Poster Presentation

Monday, November 5, 2007
10:30 AM - 11:45 AM

Monday, November 5, 2007
1:45 PM - 3:00 PM

This presentation is part of : Rising Stars Posters
Infection Control and Prevention in Home Healthcare: The Nurses' Bag and Evidence Based Practice
Irena Kenneley, PhD(cand), APRN-BC, CNS, CIC, Frances Payne Bolton School of Nursing, Case Western Reserve University, Cleveland, OH, USA
Learning Objective #1: Describe current trends in human infectious disease pertinent to home healthcare practice.
Learning Objective #2: Explain general infection control and prevention practices for home health care and identify optimal evidence based practices for the care and handling of nurses' bags.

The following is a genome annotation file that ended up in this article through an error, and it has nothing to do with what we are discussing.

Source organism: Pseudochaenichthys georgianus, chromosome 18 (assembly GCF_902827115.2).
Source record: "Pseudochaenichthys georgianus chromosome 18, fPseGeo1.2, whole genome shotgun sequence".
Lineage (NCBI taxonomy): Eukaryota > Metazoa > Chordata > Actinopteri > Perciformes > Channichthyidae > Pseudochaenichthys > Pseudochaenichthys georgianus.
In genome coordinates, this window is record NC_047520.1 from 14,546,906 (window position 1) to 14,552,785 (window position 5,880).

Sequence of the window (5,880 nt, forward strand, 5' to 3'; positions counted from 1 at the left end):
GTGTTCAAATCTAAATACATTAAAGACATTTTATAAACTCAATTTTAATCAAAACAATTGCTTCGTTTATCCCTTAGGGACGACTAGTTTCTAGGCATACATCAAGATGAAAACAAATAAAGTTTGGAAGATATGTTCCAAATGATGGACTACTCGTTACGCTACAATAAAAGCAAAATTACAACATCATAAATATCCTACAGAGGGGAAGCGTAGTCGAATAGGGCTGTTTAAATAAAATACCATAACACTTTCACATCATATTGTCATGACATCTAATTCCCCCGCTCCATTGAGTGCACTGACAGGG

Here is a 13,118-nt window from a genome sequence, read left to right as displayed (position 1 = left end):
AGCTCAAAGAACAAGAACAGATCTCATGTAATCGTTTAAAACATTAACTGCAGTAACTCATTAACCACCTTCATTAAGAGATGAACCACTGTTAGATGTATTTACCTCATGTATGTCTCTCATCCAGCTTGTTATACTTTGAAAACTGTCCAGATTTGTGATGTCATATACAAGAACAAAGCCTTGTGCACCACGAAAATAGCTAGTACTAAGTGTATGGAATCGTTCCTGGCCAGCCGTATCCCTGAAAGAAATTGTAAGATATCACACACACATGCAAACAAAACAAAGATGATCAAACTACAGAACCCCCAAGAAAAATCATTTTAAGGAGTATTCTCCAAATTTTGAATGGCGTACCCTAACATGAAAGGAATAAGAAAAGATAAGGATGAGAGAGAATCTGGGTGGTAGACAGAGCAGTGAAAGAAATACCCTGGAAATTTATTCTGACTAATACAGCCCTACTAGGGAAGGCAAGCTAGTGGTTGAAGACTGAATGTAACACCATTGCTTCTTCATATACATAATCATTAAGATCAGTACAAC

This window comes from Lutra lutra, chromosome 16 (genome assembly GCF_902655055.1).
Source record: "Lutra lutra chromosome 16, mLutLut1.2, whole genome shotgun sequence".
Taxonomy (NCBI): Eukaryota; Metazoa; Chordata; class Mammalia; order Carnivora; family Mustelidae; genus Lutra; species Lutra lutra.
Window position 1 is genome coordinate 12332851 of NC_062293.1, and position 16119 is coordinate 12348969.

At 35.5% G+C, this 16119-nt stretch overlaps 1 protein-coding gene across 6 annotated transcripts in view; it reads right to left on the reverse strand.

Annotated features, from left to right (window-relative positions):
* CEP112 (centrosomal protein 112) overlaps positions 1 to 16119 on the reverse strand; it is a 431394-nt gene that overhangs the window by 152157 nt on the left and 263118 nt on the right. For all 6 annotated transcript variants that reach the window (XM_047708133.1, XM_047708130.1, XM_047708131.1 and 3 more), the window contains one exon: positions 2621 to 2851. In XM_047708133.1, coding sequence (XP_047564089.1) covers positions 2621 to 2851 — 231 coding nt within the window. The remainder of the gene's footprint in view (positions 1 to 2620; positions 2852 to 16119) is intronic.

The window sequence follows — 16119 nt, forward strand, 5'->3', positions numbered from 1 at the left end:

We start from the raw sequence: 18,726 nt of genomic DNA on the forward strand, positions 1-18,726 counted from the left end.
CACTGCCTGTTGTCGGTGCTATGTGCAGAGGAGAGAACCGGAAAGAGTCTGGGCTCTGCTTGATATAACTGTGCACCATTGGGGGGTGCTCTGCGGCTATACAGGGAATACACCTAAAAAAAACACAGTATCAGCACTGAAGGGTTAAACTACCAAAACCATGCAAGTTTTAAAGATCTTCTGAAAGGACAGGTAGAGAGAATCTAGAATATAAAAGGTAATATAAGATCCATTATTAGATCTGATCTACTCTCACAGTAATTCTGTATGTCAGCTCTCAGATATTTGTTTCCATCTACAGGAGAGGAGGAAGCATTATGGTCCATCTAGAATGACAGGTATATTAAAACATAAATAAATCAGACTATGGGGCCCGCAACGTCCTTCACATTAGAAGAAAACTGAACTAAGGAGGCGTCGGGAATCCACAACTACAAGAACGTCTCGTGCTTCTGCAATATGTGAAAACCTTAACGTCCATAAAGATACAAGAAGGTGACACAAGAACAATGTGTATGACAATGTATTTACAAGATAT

Background:  Within the US health care delivery system of today there are as many patients receiving health care in the home as in the inpatient setting.  Although home healthcare has expanded in the US, infection surveillance, prevention, and control efforts have not kept up with the growing demand.  The model for comprehensive surveillance and prevention of healthcare-associated infections (HAI's) includes the acute care facility, the long-term care facility, the outpatient ambulatory care facility, and home healthcare.  Home healthcare nurses’ bags are containers used to transport blood pressure cuffs, gloves, stethoscopes, and other patient care medical equipment.  These bags are carried from home to home and the question of whether they may be contaminated with Multi-Drug Resistant Organisms (MDRO’s) has not been answered.  Methods:  A longitudinal cohort research design was implemented.  Four home healthcare agencies participated in this study.  The study sample consisted of 152 nurses’ bags (n = 152). Total of 456 cultures collected beginning in February, 2005 through August, 2006.  SAMPLE: Nurses from Four Home Healthcare Agencies in Eastern Ohio were asked to voluntarily submit their personal nurses’ bag for microbiological culturing on the inside, outside, and the patient care equipment found inside of the bags.  Nurses were asked to complete questionnaires documenting the routine care and handling practices of their personal nurses’ bags.  Three of the four home care agencies participated; the responses were linked to each bag’s culture results (n = 47).  Statistical Analysis:  A secondary analysis was designed. Research questions tested for any significant correlations between the types of bacterial organisms isolated and:  1) Bag surface material type; 2) Routine cleaning frequencies and cleaning products used; and 3) Agency characteristics.  Three Agencies, a sample of 47 home care nurses participated.  Statistical analyses included Logistic Regression, Chi-Square and Relative Risk.